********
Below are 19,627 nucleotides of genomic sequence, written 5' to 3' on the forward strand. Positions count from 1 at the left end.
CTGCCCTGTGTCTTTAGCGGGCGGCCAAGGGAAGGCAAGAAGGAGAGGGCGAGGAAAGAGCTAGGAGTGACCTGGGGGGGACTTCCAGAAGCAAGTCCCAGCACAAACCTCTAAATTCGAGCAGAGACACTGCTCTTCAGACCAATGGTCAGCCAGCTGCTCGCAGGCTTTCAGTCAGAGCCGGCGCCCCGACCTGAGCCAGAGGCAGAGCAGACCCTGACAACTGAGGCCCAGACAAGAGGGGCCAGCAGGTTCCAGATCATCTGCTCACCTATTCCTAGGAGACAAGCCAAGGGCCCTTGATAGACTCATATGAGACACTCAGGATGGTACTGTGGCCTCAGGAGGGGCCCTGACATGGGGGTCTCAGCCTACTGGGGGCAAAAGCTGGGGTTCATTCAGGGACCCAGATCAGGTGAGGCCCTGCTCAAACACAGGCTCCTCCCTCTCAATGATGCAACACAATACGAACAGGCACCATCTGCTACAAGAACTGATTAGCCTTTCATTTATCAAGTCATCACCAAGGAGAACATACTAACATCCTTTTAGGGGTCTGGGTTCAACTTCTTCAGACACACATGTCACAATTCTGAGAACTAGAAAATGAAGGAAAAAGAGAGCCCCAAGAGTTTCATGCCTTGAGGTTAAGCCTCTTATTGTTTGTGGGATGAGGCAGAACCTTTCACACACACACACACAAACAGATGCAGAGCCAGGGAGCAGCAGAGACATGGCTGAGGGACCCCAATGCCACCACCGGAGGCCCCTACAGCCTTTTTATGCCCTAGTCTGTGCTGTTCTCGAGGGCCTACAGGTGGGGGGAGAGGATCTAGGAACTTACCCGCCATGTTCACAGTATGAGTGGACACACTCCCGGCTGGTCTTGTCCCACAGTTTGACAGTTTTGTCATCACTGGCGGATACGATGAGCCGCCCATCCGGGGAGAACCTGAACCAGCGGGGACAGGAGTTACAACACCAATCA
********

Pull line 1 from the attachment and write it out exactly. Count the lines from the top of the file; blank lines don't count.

Below are 19,627 nucleotides of genomic sequence, written 5' to 3' on the forward strand. Positions count from 1 at the left end.